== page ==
SCM only becomes successful through the proper integration of necessary activities into the supply chain process. This helps streamline the entire management system by laying out an order of operational instructions to safely and efficiently manage the supply of goods to customers. In 2004, Douglas M. Lambert, Director of the Global Supply Chain Forum, pointed out a list of vital supply-chain practices which we can further summarize as the following:

  1. Customer Service Management Process: This boils down to the relationship between organizations and patrons, as good customer service is the source of customer retention, so most successful organizations try to build a relationship where their clients keep a good rapport and provide real-time information that keeps people interested in continued patronizing.
  2. Inventory Management: This entails properly managing the timing and quantity of orders and stocked goods by an organization to always satisfy demand in a cost-effective manner. In simpler words, it is the management of supplying the right goods in the right proportion, in the right location, at the right time, and at the right cost.
  3. Production Development: The standard key to product development is understanding customer needs through proper customer service management, choosing the appropriate materials and suppliers to meet up with the procurement requirements, and upgrading the production technology and manufacturing flow to better develop products that will attract customers.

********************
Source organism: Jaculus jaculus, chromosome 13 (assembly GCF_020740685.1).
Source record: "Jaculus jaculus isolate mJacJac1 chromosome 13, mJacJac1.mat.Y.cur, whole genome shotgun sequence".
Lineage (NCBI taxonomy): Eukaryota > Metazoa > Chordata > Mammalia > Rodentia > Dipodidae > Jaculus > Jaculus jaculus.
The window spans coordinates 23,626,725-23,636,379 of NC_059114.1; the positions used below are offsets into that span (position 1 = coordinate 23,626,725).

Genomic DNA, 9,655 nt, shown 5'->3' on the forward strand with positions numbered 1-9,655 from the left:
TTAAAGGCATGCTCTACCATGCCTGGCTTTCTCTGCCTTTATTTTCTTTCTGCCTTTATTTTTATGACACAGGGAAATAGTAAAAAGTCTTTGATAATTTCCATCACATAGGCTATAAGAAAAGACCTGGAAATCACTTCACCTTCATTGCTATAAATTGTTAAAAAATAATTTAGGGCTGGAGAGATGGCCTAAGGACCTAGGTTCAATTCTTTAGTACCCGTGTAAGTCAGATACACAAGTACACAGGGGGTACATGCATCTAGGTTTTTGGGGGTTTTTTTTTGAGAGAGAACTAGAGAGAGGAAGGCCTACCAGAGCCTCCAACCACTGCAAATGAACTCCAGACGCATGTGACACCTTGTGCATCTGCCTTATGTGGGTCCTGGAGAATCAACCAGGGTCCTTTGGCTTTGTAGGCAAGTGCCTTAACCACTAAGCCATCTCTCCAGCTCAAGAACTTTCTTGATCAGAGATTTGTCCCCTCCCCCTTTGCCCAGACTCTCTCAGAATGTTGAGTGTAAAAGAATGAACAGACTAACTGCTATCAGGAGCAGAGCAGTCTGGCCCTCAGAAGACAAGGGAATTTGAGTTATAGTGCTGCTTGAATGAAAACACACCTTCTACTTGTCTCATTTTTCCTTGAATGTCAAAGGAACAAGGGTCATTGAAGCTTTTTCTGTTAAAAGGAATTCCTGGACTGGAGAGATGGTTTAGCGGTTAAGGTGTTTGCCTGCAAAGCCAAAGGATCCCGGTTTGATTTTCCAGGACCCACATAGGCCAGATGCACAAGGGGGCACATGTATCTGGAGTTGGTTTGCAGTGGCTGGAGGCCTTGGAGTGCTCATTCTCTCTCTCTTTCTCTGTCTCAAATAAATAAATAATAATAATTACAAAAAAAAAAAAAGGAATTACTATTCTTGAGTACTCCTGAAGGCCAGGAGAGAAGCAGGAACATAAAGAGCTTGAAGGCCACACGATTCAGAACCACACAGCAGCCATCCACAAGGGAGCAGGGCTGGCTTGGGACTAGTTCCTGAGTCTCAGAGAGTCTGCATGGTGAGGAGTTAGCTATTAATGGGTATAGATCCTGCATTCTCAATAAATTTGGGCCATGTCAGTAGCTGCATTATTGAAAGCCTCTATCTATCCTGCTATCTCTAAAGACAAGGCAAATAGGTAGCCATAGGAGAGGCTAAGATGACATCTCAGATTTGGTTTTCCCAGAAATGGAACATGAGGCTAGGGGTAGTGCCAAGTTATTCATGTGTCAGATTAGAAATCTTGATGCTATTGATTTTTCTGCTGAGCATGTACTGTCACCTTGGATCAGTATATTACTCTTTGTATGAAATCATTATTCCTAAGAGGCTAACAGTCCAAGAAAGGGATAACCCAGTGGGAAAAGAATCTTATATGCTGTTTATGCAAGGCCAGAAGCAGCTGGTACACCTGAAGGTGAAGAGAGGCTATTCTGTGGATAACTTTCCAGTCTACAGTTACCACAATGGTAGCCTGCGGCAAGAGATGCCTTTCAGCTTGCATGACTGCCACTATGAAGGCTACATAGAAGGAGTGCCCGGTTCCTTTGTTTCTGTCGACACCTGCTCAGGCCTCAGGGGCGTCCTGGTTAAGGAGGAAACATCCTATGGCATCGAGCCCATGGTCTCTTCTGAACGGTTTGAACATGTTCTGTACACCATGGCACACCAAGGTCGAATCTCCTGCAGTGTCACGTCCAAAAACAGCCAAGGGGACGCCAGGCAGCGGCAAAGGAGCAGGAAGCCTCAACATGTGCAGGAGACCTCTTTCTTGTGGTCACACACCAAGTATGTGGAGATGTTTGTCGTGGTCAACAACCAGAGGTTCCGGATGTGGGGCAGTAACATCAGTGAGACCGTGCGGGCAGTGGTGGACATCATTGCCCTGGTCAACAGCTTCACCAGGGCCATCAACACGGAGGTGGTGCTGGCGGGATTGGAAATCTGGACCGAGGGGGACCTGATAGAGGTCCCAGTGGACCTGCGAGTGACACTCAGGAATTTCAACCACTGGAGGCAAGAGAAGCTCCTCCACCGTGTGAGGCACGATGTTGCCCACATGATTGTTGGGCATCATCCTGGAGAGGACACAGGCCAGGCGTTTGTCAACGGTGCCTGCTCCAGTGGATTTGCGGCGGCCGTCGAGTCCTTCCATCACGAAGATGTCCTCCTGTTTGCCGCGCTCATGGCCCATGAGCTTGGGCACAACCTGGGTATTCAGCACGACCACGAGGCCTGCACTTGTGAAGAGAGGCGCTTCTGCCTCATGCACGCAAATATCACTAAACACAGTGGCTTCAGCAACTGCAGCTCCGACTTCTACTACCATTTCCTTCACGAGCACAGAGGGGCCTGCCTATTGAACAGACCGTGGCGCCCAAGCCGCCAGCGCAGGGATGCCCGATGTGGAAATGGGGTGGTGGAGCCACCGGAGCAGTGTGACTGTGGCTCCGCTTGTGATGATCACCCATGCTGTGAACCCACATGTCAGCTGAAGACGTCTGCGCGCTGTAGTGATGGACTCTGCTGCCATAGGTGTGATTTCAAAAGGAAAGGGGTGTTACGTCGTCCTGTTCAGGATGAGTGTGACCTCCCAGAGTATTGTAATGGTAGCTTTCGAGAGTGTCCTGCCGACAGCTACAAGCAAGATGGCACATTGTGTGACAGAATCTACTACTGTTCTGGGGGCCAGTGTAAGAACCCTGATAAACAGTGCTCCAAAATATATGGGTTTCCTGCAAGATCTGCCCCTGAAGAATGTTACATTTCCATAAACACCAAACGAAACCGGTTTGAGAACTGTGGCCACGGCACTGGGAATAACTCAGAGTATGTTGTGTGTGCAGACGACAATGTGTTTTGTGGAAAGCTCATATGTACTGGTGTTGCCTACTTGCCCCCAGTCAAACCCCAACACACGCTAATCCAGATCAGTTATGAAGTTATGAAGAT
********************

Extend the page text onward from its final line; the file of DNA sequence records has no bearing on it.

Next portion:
4. Procurement Process: This refers to the management of the entire product production process and the seamless manufacturing activity flow. Manufacturers obtain the necessary material to produce and develop products that are in line with customers’ requirements. Properly managing this process is important to ensure that both parties (companies and customers) benefit equally.
  5. Manufacturing Flow: An organization whose line of operation relies on manufacturing goods should be able to manage the flow of production activities and processes adequately. The manufacturing flow of a company must be flexible and adapt to changes in customers’ preferences, economic goals, and organizational standards.
  6. Physical Distribution: This concerns the physical transportation of goods and services to customers. Physical distribution fosters relationships between marketing or supply channels and customers, like linking wholesalers, retailers, and manufacturers.
  7. Outsourcing/Partnerships: Manufacturing materials and equipment are not the only things companies outsource. Other sectors that can deliver in-house activities, like logistics, can also be outsourced or partnered with to strengthen the effectiveness of supply-chain in manufacturing and delivery.